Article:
“Okay, Dear. Have fun and be careful. Maybe you’ll meet Mr. Right when you’re out,” she winked. Matilda stared at her mother with a flat expression.

“I’m not looking for ‘Mr. Right’, Mother. I’m just walking around for a bit to get some air,” she replied cooly, running out to the curb to flag down a cab. She had asked why her family didn’t own a car even though they were rich, and was told that they didn’t want to spend a tonne of money on a car when they didn’t have a garage, yet. Matilda had brought up the idea of building a garage to her brother, who nearly had a heart attack at the thought of spending money that didn’t need to be spent. He already griped about the bills being over a grand a month.


Matilda decided to just walk around the town square and take in the sights. It was hard to do when she could plainly see the paparazzi hiding in bushes, snapping pictures of her. It was exactly the reason she didn’t go out much. She despised being famous. I wouldn’t mind talking to them if they would respect my privacy, she thought irritably to herself as she passed the theatre.

“Excuse me, Miss. I think you dropped an earring,” a man called out from behind her. Matilda whirled around to see a young-looking, balding man run towards her with something tiny glinting in his hand. Feeling her ears, Matilda noticed that her right earring was in fact, missing. He approached her with a smile and opened his palm to allow her to take her earring back, which she did with a polite nod.

“Thank you,” she told him, sliding her earring back into her ear with ease. The man squinted at her for a moment, then his eyes opened wide.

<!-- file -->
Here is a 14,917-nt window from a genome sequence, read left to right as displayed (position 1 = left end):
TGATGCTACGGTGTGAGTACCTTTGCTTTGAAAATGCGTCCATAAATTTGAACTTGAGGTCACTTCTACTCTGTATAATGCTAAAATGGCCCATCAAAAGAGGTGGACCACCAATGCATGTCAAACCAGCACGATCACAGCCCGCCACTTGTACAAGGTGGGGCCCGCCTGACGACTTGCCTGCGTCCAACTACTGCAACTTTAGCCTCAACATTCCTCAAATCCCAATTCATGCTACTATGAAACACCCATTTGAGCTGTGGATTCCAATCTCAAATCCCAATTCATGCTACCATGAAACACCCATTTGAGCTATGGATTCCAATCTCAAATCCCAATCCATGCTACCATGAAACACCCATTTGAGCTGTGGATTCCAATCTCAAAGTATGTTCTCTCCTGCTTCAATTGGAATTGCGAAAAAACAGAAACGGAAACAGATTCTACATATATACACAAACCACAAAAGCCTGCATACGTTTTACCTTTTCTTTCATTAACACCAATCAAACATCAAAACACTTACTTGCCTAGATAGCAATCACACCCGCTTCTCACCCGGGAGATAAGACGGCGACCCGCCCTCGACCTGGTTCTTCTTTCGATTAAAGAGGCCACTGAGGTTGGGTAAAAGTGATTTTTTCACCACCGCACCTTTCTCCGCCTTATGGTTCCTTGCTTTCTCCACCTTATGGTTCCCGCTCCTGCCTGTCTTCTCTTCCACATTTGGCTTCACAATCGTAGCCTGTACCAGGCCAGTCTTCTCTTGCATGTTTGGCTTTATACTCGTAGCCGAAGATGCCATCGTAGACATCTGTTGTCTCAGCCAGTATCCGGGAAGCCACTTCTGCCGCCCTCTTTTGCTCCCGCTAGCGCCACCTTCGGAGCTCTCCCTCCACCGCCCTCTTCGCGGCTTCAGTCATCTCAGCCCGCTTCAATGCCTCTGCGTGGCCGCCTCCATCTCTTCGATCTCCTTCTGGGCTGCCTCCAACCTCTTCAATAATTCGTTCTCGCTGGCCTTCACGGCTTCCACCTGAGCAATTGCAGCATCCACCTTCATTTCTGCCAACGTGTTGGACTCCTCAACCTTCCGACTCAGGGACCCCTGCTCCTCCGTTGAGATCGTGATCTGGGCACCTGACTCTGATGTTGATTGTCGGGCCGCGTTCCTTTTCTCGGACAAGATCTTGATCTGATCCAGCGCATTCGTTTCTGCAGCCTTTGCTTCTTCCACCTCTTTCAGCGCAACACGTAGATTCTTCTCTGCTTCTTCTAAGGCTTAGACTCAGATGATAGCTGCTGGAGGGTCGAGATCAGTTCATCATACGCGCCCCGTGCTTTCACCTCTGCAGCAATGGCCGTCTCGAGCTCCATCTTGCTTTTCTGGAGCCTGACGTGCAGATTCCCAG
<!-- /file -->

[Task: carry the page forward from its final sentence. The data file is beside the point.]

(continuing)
“Say… are you Matilda Charm?” he asked her.

Here we go again, Matilda thought to herself, but nodded. “Yes, I am.” The man let out a hearty guffaw with a look of disbelief.


“Wow! Who would have thought, eh? I’m Ralph, nice to meet you,” he told her shaking her hand vigorously. Matilda was polite enough to him, but her heart was hammering in alarm. She didn’t like being approached by men she didn’t know. It made her uneasy. She kept her eyes narrowed, keeping her guard up.

“It’s a pleasure to meet you also, Ralph,” she responded cooly, returning the handshake, though it made her feel sick. She especially didn’t like men she didn’t know touching her. She tried to excuse herself politely on several occasions, but Ralph seemed determined to keep her there, chatting. He talked about his new house and his ex-wife whom he had divorced because he didn’t like being “tied down”, in his words. Matilda found she liked the man less and less, despite him being even friendlier than her. After they had been standing there for almost an hour, Matilda cleared her throat. “It’s been lovely chatting with you, Ralph, but I’m really in a rush. I may see you again in town. Have a lovely afternoon,” she told him monotonously, turning to leave.